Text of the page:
Instead, someone I knew needed a website.
“Well,” I thought. “The internet is where it’s at. Making web pages would be cool. I can use that knowledge to make websites for all my creative ideas too!”
So I learned how to make a website. And then I made another website. Before I knew it, I was making lots of websites for other people’s creative projects, but not working on any of my own. I even got a job - I became a full time front end web developer. What a happy discovery that I could be paid to make some cool stuff. And I was good at it.
But something wasn’t sitting right.
The cylinders open!
I know many creative people who became web designers/developers on accident – and for good reason. To paint a picture of web development as a bad thing would be a terrible disservice to an incredible industry.
Building websites is intoxicating. I fell in love with web design and development because, like drawing or filmmaking or writing, it’s the art of taking nothing but a thought or idea, and then building something real from it. Something tangible, yet something that communicates beyond words. At the end of the day, you have this thing you made that (hopefully) enriches people’s lives. It’s fundamentally creative in that way.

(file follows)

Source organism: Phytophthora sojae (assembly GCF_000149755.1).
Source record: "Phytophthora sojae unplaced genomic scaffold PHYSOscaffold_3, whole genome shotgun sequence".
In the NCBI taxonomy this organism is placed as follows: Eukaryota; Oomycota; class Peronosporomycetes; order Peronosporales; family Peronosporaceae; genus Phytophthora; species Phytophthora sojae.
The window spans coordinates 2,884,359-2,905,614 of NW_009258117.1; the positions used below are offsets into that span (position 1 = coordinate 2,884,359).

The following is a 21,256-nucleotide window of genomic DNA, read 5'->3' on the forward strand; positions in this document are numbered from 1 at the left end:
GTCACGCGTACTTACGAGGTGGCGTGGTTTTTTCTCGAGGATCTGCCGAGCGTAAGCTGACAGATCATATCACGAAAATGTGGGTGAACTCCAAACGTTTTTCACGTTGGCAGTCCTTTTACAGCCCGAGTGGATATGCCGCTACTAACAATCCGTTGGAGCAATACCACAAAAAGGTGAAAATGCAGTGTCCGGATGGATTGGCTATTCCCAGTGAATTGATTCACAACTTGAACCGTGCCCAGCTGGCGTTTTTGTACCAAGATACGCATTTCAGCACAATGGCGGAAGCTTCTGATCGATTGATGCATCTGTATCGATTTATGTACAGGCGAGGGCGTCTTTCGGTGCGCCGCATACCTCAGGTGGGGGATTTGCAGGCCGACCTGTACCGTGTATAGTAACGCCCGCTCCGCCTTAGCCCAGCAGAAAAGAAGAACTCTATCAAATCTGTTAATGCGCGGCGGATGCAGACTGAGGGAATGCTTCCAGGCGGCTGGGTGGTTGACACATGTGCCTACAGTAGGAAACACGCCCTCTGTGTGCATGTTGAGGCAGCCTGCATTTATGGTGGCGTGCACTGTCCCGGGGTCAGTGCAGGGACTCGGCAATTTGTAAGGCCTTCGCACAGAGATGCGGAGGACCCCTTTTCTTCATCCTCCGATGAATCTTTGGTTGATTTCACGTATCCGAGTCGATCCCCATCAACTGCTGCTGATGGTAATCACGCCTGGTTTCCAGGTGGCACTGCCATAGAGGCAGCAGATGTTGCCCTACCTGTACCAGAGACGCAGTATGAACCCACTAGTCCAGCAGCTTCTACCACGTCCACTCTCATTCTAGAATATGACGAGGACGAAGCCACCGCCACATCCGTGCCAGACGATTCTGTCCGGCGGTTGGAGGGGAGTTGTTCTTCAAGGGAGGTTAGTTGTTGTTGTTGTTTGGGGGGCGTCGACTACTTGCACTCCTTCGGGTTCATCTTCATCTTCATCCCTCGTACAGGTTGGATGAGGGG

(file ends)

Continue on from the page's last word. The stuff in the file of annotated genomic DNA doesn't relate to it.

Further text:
But, for all my love of the internets, I couldn’t shake the feeling that it was never my intention to do this for a living. My hopes and dreams were being invaded by a new set of creative goals. Instead of picking up a pencil and storyboarding cartoons, I was learning about the triune god of HTML, CSS, and
By the time the cylinders had opened and I realized what I’d been doing for the last few years, it was too late. My identity was under attack…. albeit by myself. Commence inner conflict.
I am my own worst enemy.
The first response to an alien invasion is panic. Plain and simple. Run around like a chicken with your head cut off and write the doomsday scenario over and over in your little brain: my creative life is over I am now a slave to the Almighty Code. It will devour my time and attention and I will whither away, soulless. What was once a life-giving creative job is now the crusher of my dreams. Weird how that happens.
Eventually the panic subsided into a more sustainable inner turmoil. Want to see it in action? Just ask me “what I do.” I hate that question. One part of me says, “I’m an animator and illustrator!” But another part of me says, “heh, that’s funny. You build websites all day every day. And let’s face it, you enjoy it.” So my mouth spits out a bit of rubbish that comes off as “I don’t know what I do.”